M: Okay….

M: Are you interested in me?

– END OF EXHIBITS –

When officials recited the timeline for the woman’s concurrence, her response was noted as “Yeah…”

“Yeah…,” also responded an anonymous source close to this matter. “(We were) really rooting for the woman to have a good experience. But we still have hope (for her).”

“Everything will turn out alright.”

The Age of Old

(Los Angeles) Officials report that one woman is decidedly aging ungracefully.

“Based on what we know of her demeanor, we would have expected that she embrace aging with wisdom and humility,” says one official, who requested to remain anonymous.

“However, that is clearly not the case.”

Aging gracefully means taking steps to stay healthy, including remaining active. According to sources, watching too much television reduces life expectancy. For every hour of television watched, those over the age of 25 lose 22 minutes of life expectancy.

Upon discovering “The Crown,” “Victoria,” “The Good Place,” and “Mindhunter,” officials estimate the woman has lost 10 hours and 42.4 minutes*, not including the time she has lost to watching “Jeopardy!” while eating dinner.

“Whoa,” responded the woman, when informed of this calculation.

Aging gracefully also means having beauty routines, and then being discreet about them. The woman recently started coloring her gray because the combination of color and texture, as she puts it, “was horrible and wonky.” Soon after coloring her hair however, she blurted out to a group of relative strangers that she just colored her hair and then added nothing else. When officials inquired of her skincare routine, the woman sheepishly answered that she usually washes her face, and applies lotion and facial sunscreen.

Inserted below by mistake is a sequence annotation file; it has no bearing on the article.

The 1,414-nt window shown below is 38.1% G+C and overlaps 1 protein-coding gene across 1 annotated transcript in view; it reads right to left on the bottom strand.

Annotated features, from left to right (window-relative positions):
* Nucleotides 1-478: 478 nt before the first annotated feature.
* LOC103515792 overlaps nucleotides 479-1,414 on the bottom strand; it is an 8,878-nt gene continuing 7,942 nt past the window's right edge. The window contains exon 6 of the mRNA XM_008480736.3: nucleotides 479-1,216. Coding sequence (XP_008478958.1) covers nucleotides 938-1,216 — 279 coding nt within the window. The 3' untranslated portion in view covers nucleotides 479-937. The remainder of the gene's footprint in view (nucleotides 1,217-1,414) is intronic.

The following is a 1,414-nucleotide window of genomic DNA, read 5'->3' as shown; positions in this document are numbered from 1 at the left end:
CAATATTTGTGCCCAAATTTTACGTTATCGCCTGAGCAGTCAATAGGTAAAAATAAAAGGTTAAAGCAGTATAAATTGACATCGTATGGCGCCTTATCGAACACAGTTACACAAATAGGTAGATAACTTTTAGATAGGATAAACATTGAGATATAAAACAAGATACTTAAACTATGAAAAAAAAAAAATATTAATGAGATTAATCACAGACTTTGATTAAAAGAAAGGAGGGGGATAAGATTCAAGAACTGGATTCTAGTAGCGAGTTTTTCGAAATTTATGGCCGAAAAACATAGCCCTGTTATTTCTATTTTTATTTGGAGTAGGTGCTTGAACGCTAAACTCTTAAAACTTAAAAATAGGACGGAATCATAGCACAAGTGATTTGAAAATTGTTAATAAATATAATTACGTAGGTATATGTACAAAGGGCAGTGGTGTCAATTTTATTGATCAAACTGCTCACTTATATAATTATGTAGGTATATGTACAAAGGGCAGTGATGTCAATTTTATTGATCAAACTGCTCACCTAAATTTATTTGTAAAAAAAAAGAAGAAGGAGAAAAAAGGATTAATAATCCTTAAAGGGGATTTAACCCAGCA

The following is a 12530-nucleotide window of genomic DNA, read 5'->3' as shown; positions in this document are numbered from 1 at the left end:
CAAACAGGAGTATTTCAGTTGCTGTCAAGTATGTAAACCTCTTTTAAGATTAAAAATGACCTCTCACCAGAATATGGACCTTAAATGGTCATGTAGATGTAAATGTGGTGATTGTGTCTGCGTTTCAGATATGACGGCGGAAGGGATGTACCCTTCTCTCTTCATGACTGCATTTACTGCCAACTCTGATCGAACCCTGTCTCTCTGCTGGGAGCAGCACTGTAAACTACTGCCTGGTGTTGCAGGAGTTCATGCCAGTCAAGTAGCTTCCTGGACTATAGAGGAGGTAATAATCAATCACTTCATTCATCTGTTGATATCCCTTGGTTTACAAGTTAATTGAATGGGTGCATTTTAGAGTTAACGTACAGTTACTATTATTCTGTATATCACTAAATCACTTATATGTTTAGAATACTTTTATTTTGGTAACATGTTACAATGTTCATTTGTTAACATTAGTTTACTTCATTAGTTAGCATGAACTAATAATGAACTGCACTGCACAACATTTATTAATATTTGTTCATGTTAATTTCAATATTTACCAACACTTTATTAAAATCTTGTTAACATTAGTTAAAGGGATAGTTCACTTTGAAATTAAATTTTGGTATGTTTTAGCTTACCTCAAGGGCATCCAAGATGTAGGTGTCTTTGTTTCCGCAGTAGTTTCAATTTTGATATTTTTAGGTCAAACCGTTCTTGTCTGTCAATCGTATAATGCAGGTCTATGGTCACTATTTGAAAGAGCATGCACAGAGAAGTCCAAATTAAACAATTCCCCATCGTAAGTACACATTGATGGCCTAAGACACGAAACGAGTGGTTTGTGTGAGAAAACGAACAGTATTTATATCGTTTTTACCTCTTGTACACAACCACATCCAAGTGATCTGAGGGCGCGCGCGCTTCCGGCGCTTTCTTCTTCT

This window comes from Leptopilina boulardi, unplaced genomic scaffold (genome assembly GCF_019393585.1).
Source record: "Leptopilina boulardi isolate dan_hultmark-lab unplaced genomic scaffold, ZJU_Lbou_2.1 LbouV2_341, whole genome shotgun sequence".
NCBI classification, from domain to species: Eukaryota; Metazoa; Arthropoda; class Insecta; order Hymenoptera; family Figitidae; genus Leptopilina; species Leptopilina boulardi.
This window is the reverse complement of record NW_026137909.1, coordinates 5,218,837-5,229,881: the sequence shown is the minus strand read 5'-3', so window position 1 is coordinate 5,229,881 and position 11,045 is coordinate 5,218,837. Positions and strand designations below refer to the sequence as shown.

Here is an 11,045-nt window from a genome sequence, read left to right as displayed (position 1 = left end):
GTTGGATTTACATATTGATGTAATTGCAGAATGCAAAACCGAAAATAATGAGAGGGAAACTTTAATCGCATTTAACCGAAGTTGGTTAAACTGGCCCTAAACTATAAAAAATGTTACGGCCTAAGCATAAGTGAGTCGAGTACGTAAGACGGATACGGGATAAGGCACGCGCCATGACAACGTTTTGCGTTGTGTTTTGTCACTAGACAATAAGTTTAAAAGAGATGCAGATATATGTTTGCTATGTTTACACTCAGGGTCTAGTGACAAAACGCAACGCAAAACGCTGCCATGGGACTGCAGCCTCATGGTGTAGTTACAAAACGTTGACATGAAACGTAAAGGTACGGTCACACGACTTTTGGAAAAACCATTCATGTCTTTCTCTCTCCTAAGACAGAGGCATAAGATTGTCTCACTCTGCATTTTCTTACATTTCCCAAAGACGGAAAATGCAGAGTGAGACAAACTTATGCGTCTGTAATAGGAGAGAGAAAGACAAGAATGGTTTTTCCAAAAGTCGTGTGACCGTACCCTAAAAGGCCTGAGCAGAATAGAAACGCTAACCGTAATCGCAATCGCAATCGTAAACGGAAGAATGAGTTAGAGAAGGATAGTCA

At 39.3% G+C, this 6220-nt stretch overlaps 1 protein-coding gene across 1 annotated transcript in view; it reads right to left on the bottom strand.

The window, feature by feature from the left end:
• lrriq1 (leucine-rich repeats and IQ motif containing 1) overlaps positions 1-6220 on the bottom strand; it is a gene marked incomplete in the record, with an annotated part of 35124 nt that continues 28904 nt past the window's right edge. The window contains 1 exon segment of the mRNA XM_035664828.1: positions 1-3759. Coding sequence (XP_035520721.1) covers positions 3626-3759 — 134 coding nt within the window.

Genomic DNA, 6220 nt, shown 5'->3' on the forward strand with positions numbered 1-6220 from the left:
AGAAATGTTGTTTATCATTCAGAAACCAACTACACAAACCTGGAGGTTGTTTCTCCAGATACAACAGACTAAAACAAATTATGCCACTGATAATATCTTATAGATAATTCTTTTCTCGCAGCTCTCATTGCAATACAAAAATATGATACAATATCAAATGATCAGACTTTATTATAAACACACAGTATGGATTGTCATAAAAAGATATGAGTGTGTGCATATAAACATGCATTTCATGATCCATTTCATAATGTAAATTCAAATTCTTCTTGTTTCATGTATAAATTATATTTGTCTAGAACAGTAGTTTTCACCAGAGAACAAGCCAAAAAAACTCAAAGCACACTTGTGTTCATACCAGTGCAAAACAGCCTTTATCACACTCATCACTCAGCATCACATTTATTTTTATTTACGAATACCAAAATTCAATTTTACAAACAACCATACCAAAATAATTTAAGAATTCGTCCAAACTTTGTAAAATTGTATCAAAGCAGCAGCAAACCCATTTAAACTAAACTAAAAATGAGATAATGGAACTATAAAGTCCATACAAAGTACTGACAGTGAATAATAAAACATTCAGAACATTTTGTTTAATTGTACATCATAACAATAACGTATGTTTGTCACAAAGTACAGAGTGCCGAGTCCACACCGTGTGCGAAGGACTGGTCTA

“Sometimes I forget though,” the woman responded, defensively. “Or I do not feel like it.”

Aging gracefully can also mean being discreet about age. The woman is admittedly blessed with appearing much younger than her age, and is often asked about it in subtle ways.

“In work settings, people often ask me how long I have worked with my organization,” the woman shared. “I know that they are really asking how long in order to calculate my age, but just recently I blurted out ‘Almost 18 years!’ You can see the shock on their face, and see their lips moving as they calculate under their breath.”

“And then I remember I was not going to answer that question anymore.”

While adjusting to being 40 is a transition that many do everyday, this woman still finds it aging surprising in general.

“I did not really think that I would be this old,” confided the woman. “Not because I was living a reckless life, but because I was not consciously choosing it.”

“But as Helen Hayes once wisely said, ‘Age is not important unless you are a cheese.’”

(image source)

* Mathematical evidence of woman’s shortened life expectancy:

Season 1 of “The Crown”: 577 minutes

Season 1 of “Victoria”: 392 minutes

Season 1 of “The Good Place”: 287 minutes

Season 1 of “Mindhunter”: 496 minutes

Total viewing time: 1,752 minutes or 29 hours and 12 minutes

1 hour of TV viewing time = 22 minutes of life expectancy lost

So 29 hours and 12 minutes of viewing time = 642.4 minutes of life expectancy lost

642.4 minutes = 10 hours and 42.4 minutes